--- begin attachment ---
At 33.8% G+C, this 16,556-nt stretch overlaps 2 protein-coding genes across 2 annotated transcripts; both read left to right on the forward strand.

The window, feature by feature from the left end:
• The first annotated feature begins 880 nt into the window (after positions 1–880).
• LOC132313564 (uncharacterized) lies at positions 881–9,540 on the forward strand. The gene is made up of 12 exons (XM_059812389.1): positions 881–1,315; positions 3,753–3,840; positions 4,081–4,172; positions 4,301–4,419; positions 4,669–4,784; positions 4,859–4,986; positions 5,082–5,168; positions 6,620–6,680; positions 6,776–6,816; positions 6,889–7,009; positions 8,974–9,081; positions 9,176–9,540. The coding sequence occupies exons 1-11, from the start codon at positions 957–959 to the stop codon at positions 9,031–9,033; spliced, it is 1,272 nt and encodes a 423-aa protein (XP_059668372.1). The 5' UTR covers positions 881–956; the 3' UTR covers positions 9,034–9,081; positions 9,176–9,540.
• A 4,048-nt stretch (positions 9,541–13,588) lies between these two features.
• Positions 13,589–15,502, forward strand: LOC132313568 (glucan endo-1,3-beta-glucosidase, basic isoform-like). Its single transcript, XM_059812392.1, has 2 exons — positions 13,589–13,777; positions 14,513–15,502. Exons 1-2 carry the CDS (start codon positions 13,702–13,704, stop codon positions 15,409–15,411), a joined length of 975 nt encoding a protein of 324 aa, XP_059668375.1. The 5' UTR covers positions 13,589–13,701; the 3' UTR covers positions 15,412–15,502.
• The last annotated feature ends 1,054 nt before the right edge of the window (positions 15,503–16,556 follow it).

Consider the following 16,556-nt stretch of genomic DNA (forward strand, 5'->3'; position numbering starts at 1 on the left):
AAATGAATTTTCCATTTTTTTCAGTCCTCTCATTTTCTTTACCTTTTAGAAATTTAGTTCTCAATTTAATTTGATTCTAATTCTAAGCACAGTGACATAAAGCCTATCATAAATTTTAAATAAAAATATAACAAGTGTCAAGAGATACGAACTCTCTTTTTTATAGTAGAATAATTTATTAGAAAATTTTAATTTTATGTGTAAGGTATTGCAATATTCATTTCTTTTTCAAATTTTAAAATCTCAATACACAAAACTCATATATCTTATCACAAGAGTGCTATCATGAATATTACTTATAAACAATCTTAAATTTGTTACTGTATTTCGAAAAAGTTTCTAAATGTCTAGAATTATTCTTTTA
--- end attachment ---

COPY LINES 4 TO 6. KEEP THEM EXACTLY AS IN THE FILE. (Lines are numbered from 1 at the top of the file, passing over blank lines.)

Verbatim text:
• LOC132313564 (uncharacterized) lies at positions 881–9,540 on the forward strand. The gene is made up of 12 exons (XM_059812389.1): positions 881–1,315; positions 3,753–3,840; positions 4,081–4,172; positions 4,301–4,419; positions 4,669–4,784; positions 4,859–4,986; positions 5,082–5,168; positions 6,620–6,680; positions 6,776–6,816; positions 6,889–7,009; positions 8,974–9,081; positions 9,176–9,540. The coding sequence occupies exons 1-11, from the start codon at positions 957–959 to the stop codon at positions 9,031–9,033; spliced, it is 1,272 nt and encodes a 423-aa protein (XP_059668372.1). The 5' UTR covers positions 881–956; the 3' UTR covers positions 9,034–9,081; positions 9,176–9,540.
• A 4,048-nt stretch (positions 9,541–13,588) lies between these two features.
• Positions 13,589–15,502, forward strand: LOC132313568 (glucan endo-1,3-beta-glucosidase, basic isoform-like). Its single transcript, XM_059812392.1, has 2 exons — positions 13,589–13,777; positions 14,513–15,502. Exons 1-2 carry the CDS (start codon positions 13,702–13,704, stop codon positions 15,409–15,411), a joined length of 975 nt encoding a protein of 324 aa, XP_059668375.1. The 5' UTR covers positions 13,589–13,701; the 3' UTR covers positions 15,412–15,502.